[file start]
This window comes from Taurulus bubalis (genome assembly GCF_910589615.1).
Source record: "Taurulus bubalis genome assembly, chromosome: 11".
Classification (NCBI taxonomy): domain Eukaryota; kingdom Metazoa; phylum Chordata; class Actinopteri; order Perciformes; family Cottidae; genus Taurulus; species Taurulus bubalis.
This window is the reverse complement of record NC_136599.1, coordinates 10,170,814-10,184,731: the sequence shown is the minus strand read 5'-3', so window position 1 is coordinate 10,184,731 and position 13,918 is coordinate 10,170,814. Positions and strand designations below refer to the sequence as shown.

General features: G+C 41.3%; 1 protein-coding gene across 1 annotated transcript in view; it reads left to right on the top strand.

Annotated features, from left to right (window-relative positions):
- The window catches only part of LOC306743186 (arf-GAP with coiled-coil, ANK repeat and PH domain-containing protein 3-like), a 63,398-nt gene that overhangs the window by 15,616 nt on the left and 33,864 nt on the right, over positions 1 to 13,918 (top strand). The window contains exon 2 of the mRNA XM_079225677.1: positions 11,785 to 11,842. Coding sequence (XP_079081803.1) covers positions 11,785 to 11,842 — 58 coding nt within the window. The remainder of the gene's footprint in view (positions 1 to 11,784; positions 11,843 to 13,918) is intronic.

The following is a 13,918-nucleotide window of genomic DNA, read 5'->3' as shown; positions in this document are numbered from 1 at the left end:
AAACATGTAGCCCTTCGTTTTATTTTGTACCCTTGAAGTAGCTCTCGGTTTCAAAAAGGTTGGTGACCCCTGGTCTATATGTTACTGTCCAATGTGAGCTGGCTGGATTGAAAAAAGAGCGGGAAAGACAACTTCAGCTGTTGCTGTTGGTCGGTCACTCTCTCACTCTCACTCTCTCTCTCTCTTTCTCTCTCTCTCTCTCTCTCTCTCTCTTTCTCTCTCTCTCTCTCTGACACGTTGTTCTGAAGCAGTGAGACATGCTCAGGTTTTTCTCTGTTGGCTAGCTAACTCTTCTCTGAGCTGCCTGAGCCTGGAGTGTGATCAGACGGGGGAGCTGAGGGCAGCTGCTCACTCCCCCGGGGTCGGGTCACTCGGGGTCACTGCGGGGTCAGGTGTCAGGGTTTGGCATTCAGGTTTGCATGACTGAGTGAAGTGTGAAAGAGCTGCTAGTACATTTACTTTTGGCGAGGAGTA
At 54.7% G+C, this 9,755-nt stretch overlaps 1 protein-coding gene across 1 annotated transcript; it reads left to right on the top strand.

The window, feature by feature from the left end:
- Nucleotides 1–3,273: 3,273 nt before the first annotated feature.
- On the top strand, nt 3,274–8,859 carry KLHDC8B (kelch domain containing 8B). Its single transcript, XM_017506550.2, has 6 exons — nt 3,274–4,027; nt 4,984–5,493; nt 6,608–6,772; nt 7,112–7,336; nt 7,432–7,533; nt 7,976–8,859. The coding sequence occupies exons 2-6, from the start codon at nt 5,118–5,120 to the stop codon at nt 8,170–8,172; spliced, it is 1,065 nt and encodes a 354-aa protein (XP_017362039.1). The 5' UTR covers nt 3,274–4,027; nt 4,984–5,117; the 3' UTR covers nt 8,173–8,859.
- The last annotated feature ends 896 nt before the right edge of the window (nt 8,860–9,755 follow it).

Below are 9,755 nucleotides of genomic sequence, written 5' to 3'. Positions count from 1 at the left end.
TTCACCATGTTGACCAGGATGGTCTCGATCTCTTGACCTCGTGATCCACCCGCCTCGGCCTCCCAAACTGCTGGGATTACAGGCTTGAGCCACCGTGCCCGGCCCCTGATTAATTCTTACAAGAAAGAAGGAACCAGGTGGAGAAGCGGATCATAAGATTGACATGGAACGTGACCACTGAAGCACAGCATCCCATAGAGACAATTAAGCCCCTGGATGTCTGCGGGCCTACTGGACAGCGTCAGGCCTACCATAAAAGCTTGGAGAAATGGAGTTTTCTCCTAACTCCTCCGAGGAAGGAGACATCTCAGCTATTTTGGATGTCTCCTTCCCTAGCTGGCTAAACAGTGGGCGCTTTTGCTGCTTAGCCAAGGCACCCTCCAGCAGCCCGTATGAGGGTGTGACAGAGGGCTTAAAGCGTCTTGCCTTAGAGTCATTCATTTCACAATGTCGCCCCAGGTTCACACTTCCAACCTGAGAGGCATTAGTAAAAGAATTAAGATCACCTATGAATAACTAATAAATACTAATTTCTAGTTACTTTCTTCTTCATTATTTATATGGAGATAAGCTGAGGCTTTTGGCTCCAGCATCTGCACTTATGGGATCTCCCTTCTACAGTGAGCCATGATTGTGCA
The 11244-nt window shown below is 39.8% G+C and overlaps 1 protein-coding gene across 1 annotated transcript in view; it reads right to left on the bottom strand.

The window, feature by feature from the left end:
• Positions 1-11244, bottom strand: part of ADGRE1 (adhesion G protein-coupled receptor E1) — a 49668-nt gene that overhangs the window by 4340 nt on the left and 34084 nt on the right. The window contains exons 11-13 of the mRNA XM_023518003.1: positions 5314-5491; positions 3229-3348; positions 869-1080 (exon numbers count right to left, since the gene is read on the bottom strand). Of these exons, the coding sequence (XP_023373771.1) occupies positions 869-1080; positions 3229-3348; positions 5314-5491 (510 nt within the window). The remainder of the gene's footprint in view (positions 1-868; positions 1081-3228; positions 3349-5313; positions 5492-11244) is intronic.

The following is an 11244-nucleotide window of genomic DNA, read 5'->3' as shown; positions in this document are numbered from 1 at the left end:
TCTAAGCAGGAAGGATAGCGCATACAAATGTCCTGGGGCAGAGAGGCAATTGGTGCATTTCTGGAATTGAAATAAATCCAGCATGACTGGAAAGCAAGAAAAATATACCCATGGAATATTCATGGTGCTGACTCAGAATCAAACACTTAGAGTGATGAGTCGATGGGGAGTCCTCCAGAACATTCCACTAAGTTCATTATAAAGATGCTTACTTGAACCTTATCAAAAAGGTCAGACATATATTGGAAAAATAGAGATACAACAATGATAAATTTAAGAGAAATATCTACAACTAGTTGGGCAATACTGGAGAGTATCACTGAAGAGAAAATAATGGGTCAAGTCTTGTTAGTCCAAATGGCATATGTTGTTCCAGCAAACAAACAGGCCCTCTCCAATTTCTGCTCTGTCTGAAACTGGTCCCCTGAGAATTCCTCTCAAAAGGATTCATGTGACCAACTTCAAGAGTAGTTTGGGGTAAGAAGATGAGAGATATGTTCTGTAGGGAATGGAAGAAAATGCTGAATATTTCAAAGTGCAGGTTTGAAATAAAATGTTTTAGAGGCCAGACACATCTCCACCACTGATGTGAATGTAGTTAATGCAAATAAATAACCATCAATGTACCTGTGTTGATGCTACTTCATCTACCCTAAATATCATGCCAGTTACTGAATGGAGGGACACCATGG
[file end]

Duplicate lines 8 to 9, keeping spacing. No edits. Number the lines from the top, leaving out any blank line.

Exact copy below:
The following is a 13,918-nucleotide window of genomic DNA, read 5'->3' as shown; positions in this document are numbered from 1 at the left end:
AAACATGTAGCCCTTCGTTTTATTTTGTACCCTTGAAGTAGCTCTCGGTTTCAAAAAGGTTGGTGACCCCTGGTCTATATGTTACTGTCCAATGTGAGCTGGCTGGATTGAAAAAAGAGCGGGAAAGACAACTTCAGCTGTTGCTGTTGGTCGGTCACTCTCTCACTCTCACTCTCTCTCTCTCTTTCTCTCTCTCTCTCTCTCTCTCTCTCTTTCTCTCTCTCTCTCTCTGACACGTTGTTCTGAAGCAGTGAGACATGCTCAGGTTTTTCTCTGTTGGCTAGCTAACTCTTCTCTGAGCTGCCTGAGCCTGGAGTGTGATCAGACGGGGGAGCTGAGGGCAGCTGCTCACTCCCCCGGGGTCGGGTCACTCGGGGTCACTGCGGGGTCAGGTGTCAGGGTTTGGCATTCAGGTTTGCATGACTGAGTGAAGTGTGAAAGAGCTGCTAGTACATTTACTTTTGGCGAGGAGTA